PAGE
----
A software simulation of the custom board is easily developed which implements the interface and also simulates the effect of reading data from the board and writing specific commands (for instance, to read the value of a sensor or write a configuration to a component).
With the simulation in place, the driver software and the upstream system software are developed and tested. When the hardware arrives for integration, the simulation is replaced by the hardware and the software integration often happens much more quickly.
Benefit #3: Simulation Increases System Reliability
System reliability is an important aspect of the specialized design projects implemented by Fresh. Our customers often request solutions with requirements to operate in harsh environments for long periods of time with minimal operator supervision. In cases like these, testing for longevity and system durability before delivery to the client is crucial to meeting the client requirements.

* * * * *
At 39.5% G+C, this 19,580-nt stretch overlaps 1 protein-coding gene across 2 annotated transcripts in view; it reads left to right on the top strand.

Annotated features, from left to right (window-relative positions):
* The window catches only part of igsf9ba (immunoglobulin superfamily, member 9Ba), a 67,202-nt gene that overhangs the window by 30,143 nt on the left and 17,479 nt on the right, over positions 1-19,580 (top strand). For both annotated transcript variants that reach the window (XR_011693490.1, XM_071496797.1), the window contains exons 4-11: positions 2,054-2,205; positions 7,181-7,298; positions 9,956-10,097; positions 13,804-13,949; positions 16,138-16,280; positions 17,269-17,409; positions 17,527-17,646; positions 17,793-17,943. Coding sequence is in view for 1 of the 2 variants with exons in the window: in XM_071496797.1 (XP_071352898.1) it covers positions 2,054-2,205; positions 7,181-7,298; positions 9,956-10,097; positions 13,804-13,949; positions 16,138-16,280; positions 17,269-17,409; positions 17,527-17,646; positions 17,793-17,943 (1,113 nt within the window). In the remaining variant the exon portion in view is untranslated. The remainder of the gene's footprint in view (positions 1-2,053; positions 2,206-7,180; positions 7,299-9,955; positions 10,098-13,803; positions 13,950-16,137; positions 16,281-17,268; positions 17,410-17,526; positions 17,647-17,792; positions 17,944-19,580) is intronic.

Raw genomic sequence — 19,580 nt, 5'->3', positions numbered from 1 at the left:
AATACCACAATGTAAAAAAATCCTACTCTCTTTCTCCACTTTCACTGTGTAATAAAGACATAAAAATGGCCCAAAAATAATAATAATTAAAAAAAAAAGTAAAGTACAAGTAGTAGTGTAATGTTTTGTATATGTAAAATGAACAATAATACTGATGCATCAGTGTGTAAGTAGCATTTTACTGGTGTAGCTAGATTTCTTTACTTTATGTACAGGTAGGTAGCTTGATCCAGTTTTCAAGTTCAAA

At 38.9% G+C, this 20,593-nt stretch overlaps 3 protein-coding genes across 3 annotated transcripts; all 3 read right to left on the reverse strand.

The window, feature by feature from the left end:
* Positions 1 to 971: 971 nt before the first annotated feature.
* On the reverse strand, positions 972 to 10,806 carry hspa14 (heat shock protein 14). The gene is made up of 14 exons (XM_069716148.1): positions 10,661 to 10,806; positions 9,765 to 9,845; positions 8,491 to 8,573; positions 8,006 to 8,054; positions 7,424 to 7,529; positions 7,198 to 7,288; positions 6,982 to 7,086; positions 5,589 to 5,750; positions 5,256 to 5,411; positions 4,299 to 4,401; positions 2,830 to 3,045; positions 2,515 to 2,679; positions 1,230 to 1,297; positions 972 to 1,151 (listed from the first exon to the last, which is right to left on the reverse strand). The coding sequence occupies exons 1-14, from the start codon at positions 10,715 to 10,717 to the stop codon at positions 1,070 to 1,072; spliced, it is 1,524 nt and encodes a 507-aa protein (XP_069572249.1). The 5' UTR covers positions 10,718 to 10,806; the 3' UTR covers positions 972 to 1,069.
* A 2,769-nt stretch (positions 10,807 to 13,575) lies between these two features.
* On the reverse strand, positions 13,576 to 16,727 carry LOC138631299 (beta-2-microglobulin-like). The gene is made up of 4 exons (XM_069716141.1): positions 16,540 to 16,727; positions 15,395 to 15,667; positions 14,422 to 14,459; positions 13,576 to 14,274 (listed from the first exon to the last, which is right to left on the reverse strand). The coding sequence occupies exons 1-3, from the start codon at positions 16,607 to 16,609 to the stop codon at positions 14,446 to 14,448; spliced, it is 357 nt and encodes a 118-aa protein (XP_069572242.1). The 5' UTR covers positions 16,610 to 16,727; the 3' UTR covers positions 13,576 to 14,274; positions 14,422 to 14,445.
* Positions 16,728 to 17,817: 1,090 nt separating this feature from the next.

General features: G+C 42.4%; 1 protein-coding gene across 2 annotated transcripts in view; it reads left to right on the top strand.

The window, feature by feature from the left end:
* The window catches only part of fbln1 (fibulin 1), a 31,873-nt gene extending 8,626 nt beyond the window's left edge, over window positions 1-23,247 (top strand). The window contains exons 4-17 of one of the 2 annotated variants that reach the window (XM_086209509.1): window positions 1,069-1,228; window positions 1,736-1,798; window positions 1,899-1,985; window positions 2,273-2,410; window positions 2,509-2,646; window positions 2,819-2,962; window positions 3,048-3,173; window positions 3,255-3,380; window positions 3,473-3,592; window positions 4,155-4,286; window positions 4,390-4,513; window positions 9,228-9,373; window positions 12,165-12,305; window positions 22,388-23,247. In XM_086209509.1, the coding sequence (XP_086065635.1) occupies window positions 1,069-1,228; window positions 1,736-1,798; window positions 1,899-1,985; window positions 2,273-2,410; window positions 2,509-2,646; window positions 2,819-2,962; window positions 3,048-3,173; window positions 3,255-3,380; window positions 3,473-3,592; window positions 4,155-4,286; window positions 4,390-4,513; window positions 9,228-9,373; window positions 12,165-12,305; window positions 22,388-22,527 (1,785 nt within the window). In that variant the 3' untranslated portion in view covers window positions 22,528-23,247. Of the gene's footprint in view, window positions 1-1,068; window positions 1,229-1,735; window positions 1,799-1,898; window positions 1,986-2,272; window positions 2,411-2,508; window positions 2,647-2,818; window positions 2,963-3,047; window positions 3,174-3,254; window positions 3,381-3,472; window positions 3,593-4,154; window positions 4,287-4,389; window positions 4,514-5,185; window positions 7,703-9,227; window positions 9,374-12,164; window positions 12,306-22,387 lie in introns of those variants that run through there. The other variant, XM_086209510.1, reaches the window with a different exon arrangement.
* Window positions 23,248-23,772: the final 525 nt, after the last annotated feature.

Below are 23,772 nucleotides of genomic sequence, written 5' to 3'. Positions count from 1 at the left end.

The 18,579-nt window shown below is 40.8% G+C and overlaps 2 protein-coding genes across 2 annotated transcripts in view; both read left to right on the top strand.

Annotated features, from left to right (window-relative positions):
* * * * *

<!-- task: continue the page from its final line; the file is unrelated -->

For example, consider a project to use a commercially available manipulator to change and operate custom tools during a manufacturing process. A more complex simulation environment that can provide both a visualization of the operations and a simulation of basic physics interactions might be used, such as Gazebo for ROS 2-based designs (autonomous vehicles or manipulator arms) or Unity for larger systems (perhaps a crane or ROV). Simulated versions of the manipulator and tools are generated using schematics from the manufacturer support sites or CAD designs. These are assembled in the simulation environment to produce a fully functional “twin” corresponding to the real-world operational environment.